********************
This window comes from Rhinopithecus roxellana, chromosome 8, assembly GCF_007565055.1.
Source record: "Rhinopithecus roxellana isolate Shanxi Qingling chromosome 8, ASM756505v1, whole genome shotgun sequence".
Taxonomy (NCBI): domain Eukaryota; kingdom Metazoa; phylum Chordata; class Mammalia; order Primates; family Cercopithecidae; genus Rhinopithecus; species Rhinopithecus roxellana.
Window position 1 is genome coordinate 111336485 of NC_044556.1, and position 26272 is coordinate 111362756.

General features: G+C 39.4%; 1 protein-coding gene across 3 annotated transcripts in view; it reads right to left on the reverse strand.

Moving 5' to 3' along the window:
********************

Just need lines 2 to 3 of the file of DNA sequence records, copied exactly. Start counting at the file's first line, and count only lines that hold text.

Source record: "Rhinopithecus roxellana isolate Shanxi Qingling chromosome 8, ASM756505v1, whole genome shotgun sequence".
Taxonomy (NCBI): domain Eukaryota; kingdom Metazoa; phylum Chordata; class Mammalia; order Primates; family Cercopithecidae; genus Rhinopithecus; species Rhinopithecus roxellana.